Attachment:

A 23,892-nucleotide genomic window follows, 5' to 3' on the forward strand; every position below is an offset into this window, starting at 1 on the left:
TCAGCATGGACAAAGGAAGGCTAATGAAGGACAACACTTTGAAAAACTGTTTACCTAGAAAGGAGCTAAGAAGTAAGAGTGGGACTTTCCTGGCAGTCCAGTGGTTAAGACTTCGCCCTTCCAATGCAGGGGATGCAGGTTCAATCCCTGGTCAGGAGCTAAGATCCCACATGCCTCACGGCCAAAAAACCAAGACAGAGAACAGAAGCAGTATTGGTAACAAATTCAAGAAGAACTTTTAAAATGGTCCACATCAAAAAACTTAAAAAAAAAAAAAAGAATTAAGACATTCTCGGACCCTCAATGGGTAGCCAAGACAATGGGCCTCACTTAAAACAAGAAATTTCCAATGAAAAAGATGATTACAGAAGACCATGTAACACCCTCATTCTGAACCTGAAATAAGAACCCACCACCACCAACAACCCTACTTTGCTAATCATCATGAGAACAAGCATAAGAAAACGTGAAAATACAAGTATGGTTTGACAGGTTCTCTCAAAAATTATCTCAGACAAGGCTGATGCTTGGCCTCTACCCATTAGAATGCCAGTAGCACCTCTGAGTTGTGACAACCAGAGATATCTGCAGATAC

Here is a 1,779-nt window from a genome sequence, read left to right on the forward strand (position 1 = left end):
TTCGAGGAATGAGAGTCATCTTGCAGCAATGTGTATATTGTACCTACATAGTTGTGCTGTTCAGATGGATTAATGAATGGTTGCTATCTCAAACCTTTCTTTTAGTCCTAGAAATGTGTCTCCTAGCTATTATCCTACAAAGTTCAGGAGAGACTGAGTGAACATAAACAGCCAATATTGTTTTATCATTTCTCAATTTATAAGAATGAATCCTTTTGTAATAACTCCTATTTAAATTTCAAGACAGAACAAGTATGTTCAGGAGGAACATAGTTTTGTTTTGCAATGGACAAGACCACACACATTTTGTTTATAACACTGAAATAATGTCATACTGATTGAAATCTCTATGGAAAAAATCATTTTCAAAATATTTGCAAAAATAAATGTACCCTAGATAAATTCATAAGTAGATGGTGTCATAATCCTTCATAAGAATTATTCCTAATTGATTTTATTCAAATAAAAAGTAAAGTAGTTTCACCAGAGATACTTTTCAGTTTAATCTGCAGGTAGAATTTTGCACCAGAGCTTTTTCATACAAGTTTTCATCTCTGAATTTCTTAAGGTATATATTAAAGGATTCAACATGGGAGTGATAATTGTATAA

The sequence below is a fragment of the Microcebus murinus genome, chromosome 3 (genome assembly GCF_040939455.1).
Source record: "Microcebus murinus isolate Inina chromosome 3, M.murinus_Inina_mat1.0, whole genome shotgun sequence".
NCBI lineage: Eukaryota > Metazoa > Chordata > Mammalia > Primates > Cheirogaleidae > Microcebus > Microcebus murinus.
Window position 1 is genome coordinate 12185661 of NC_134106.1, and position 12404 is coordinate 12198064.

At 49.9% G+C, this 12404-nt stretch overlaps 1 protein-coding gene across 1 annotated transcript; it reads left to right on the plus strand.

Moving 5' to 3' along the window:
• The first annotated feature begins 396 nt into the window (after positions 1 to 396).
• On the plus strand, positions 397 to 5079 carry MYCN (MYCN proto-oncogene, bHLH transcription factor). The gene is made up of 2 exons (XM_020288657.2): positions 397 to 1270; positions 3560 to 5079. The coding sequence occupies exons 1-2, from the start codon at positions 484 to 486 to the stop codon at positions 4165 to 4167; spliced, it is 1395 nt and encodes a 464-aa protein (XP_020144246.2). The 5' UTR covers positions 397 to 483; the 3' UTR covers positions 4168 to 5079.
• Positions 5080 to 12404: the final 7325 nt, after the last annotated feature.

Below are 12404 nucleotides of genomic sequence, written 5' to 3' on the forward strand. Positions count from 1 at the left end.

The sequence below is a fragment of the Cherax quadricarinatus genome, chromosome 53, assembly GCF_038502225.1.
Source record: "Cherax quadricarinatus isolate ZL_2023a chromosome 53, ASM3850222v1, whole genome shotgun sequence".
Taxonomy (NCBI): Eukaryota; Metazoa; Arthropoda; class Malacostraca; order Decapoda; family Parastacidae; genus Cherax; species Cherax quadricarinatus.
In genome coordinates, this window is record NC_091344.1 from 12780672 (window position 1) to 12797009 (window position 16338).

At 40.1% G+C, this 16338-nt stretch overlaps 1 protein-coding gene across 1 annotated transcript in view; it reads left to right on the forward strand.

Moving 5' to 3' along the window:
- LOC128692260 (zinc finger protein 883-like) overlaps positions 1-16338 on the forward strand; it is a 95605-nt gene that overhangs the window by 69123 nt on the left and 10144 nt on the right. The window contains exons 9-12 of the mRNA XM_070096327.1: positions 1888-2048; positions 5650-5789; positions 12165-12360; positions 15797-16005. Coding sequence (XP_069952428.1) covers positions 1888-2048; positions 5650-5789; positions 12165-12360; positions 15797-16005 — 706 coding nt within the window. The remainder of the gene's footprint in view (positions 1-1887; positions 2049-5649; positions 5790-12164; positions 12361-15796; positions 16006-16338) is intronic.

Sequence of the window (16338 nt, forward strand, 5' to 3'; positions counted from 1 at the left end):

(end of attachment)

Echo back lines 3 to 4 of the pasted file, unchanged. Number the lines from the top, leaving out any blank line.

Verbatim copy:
Here is a 1,779-nt window from a genome sequence, read left to right on the forward strand (position 1 = left end):
TTCGAGGAATGAGAGTCATCTTGCAGCAATGTGTATATTGTACCTACATAGTTGTGCTGTTCAGATGGATTAATGAATGGTTGCTATCTCAAACCTTTCTTTTAGTCCTAGAAATGTGTCTCCTAGCTATTATCCTACAAAGTTCAGGAGAGACTGAGTGAACATAAACAGCCAATATTGTTTTATCATTTCTCAATTTATAAGAATGAATCCTTTTGTAATAACTCCTATTTAAATTTCAAGACAGAACAAGTATGTTCAGGAGGAACATAGTTTTGTTTTGCAATGGACAAGACCACACACATTTTGTTTATAACACTGAAATAATGTCATACTGATTGAAATCTCTATGGAAAAAATCATTTTCAAAATATTTGCAAAAATAAATGTACCCTAGATAAATTCATAAGTAGATGGTGTCATAATCCTTCATAAGAATTATTCCTAATTGATTTTATTCAAATAAAAAGTAAAGTAGTTTCACCAGAGATACTTTTCAGTTTAATCTGCAGGTAGAATTTTGCACCAGAGCTTTTTCATACAAGTTTTCATCTCTGAATTTCTTAAGGTATATATTAAAGGATTCAACATGGGAGTGATAATTGTATAA